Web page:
Superficially, the latest unemployment numbers showed some good news for workers age 55 and older: 203,000 more of them were employed in April than in March and the unemployment rate for the group remained steady at 6.5 percent.
The improvement doesn’t tell us what kind of jobs these are or how much they pay; nevertheless, let’s hope the uptick continues.
The bad news is that the average duration of unemployment for this age group is now up to 53.6 weeks compared with 39.4 weeks for workers younger than 55. Remember, that’s “average.” Many job seekers go much longer without employment and business surveys show that some employers refuse to hire the unemployed.
Also, these statistics do not count the number of part-time workers who want full-time work, nor the full-time under-employed at dramatically lower salaries than before, nor discouraged workers who have stopped looking for jobs, nor the number of 62-year-olds who, during our three-year recession, have been forced into taking early, lower-paying Social Security.
What other problems afflict the age 55-plus unemployed?
Unemployment insurance does not, nor is it intended, to cover all living expenses and many have used up whatever life savings they had that was not depleted in the 2008 crash.
In looking for work elders face age discrimination. Yes, it is illegal but it is widespread and “failure to hire” is pretty much impossible to prove even if there were money for an attorney.
An indication of age discrimination’s prevalence are the numbers from the Equal Employment Opportunity Commission (EEOC). In 2007, there were 16,134 age discrimination filings; in 2010, the number was 23,264.
Pre-2008, some elder unemployed could have sold their homes to extract the equity they had built up over years but, of course, most mortgaged homes are under water now and that is not an option.
And there is no telling how many 55-an-older unemployed lost their homes to foreclosure – even those with standard, pre-subprime mortgages – because they could not keep up payments while unemployed. I wonder how many have become homeless.
All these facts and numbers can be numbing and worse, they don’t tell us anything about the real people behind them. Not long ago, I received an email from a Time Goes By reader who places his wife and himself among what he calls the “mobile homeless.”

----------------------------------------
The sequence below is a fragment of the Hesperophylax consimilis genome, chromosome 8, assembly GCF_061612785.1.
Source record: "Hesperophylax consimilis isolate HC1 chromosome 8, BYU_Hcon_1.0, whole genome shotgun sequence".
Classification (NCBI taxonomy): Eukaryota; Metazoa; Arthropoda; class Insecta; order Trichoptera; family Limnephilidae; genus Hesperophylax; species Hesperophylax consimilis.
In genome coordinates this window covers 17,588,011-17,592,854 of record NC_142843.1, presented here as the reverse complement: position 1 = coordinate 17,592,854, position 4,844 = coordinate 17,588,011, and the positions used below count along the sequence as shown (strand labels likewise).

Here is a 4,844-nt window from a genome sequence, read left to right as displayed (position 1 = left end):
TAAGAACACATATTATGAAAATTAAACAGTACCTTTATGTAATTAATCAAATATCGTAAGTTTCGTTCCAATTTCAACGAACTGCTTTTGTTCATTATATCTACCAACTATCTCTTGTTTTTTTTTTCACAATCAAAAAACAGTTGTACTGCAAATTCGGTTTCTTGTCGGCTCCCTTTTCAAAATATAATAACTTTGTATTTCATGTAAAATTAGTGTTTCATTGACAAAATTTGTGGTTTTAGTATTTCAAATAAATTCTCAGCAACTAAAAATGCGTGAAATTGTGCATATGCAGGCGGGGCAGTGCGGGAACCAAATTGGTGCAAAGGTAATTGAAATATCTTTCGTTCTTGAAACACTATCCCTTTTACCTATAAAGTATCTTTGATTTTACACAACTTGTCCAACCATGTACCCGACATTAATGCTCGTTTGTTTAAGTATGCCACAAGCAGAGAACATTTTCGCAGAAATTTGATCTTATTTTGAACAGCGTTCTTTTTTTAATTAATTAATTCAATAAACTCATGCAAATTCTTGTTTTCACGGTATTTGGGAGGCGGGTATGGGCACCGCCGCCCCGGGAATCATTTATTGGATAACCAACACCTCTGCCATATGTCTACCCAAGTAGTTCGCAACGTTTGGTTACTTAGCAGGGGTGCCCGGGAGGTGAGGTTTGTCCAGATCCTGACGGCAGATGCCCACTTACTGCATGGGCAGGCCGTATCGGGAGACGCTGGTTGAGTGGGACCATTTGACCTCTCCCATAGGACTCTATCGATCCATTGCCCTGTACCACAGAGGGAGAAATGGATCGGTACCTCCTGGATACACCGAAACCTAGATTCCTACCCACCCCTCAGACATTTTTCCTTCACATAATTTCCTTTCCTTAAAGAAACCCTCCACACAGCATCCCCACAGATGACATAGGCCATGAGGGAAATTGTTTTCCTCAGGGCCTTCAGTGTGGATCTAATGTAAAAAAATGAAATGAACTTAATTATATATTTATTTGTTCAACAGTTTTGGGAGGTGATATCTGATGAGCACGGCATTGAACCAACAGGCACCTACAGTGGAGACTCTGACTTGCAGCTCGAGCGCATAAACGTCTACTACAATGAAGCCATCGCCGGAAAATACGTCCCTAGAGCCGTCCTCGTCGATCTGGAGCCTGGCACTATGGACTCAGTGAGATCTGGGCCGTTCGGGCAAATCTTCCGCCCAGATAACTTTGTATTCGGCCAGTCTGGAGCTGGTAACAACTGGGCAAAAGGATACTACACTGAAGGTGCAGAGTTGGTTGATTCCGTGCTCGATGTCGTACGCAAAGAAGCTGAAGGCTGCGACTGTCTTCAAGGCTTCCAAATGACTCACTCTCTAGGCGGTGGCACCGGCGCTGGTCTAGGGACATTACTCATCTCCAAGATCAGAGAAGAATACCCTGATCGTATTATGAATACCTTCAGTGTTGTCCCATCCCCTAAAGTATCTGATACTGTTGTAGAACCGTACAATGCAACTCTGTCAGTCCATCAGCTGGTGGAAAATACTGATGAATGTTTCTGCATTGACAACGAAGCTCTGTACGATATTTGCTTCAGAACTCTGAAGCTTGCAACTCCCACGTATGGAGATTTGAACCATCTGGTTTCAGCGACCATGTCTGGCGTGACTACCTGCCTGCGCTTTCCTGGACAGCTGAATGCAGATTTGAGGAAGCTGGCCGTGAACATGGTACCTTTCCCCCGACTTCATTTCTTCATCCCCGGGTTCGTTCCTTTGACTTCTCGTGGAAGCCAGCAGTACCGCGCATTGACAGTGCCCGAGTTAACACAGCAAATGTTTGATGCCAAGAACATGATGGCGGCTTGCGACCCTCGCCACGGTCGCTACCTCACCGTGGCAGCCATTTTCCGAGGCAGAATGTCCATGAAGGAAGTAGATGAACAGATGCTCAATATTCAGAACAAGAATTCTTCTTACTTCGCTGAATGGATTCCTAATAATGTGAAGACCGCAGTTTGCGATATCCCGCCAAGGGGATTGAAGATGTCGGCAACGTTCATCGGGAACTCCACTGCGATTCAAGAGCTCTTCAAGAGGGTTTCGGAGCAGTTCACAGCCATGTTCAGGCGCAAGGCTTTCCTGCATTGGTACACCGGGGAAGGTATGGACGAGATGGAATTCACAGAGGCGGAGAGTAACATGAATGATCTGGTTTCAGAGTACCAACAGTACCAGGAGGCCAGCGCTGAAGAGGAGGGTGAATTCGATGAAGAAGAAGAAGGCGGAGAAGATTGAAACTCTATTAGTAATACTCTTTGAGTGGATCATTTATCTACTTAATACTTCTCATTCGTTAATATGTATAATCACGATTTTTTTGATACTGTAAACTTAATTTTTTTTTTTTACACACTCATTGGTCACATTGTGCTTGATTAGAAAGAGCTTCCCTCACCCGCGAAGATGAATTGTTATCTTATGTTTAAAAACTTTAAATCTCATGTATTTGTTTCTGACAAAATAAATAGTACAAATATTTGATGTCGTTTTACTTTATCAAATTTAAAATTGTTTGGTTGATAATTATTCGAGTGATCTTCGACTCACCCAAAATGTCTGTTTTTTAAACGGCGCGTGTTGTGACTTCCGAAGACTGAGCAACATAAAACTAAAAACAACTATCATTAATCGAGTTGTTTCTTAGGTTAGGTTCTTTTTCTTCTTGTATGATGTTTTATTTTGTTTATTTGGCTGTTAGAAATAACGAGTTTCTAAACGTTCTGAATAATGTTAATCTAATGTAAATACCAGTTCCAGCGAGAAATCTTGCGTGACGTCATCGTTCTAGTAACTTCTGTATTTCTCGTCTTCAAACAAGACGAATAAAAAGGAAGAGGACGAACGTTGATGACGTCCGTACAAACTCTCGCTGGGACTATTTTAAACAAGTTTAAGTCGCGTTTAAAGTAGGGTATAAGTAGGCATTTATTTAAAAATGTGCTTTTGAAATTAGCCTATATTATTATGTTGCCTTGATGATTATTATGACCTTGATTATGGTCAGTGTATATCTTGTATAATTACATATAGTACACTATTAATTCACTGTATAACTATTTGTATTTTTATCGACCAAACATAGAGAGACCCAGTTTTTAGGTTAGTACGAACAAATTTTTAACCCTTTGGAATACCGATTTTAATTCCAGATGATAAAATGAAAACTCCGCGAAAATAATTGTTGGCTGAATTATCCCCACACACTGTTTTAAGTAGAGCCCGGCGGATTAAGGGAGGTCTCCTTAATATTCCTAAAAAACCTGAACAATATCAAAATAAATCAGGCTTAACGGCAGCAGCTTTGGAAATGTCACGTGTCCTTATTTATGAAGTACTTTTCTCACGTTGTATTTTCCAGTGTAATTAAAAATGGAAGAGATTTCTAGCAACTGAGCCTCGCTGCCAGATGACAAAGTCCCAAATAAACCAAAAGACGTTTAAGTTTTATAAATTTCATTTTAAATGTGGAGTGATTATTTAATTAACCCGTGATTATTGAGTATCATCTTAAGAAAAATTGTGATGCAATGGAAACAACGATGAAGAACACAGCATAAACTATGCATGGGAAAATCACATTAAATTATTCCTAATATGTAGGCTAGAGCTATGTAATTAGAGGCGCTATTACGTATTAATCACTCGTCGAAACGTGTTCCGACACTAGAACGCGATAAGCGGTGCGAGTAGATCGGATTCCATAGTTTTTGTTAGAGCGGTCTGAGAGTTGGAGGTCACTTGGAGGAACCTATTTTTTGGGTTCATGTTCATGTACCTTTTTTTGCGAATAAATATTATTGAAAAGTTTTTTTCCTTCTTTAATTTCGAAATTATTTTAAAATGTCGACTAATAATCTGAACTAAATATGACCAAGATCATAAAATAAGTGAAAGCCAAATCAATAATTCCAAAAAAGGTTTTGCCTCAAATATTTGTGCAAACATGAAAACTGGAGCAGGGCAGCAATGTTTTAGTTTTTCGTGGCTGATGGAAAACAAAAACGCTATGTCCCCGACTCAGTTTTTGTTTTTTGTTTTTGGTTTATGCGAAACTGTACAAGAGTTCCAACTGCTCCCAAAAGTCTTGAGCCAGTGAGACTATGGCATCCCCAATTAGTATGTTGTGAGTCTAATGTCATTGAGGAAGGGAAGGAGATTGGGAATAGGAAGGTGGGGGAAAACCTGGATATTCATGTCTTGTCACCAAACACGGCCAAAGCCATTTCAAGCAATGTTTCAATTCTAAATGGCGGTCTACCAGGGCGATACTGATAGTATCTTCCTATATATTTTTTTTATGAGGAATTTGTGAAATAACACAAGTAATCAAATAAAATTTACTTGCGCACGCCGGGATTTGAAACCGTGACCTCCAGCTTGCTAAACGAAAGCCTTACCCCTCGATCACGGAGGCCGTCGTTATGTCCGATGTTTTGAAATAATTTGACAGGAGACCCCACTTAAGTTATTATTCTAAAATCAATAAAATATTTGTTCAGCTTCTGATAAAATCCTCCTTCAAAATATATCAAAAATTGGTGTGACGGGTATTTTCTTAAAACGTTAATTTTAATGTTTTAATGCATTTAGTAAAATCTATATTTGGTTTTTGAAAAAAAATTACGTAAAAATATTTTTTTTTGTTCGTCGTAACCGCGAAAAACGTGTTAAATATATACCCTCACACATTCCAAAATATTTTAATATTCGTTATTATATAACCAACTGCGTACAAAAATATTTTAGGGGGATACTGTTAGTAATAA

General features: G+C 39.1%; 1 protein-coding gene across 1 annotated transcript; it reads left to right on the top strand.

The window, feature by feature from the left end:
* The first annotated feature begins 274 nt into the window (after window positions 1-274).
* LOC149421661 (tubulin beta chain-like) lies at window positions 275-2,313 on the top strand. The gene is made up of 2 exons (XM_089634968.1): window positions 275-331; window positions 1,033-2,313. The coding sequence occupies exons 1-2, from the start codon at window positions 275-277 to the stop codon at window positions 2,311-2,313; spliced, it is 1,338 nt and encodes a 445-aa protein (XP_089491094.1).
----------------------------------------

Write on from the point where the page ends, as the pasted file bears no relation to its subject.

When “John” – a renter, not home owner – lost his PR business representing builders due to the housing crash, he and his wife paid cash from their small savings for a used mobile home, a fixer-upper. “My wife called it ‘depression housing,’” says John, “and she wasn’t far off the mark.”
”We still thought we’d rent (too) and I’d make it on Social Security plus a few PR accounts. But when everything crashed in real estate, that became a problem. When we checked the papers in the Chicago area, nothing was within our affordable rent range with just Social Security as income.”
A realtor told John about an RV park in central Illinois,
”…a little campground nestled in a nice forest with a private lake. It had single family homes all around the lake; there was an RV park attached and a group of homes that were basically trailers with additions built onto them.
“This was more in our price range and…before we knew it, we had bought a [trailer] home for $16,000 that didn’t need much fixing up.”
Because the camp ground does not want to be classified as a trailer park, people in that RV park can live there only from April through November. So John and his wife travel to RV parks for the rest of the year. John continues:
”We moved into the campground last April 2010 and have completed one ‘rotation’ as what we laughingly refer to as mobile homeless since we can’t live in our home all year and don’t want to live in the RV as a full timer, though many do, thanks to the economy.
“With no mortgage or RV payments to make, we can meet our regular food, gas and repair and utility bills, although it’s still a tight squeeze sometimes. So there’s one way a couple coped with the penny-pinchingness of Social Security.
It seems to me John is remarkably upbeat about his unexpected, unplanned downsizing.
Which brings me to another difficulty 55-and-older workers face thanks to long-term, high unemployment or underemployment: their Social Security benefit will be reduced – permanently – due to needing to enroll early at 62 or to years with zero income.
I have a lot of sympathy for young people just out of college, eager to begin their careers but unable to find work in their fields of interest or any work at all. But they do have 40 or more years ahead of them to build a nest egg for their future retirement.
Elders, however, have not only been forced from the workplace too young, it has happened during their prime saving years when, with the children grown, they should have been able to put aside more for their retirement while building up – or, at least, maintaining – their salaries for their Social Security benefit.
One-third of Social Security recipients rely on the program for 90 percent of their retirement income. Sixty-three percent depend on Social Security for half their income.
A generation of elders, many who planned well for their old age, will be penny-pinching until they die through no fault of their own. Meanwhile, the bankers and other corporations have recovered to pre-recession levels and still our leaders in Washington refuse to utter the word “jobs” – only “shared sacrifice.”
At The Elder Storytelling Place today, Jeanne Waite Follett: Why We Celebrate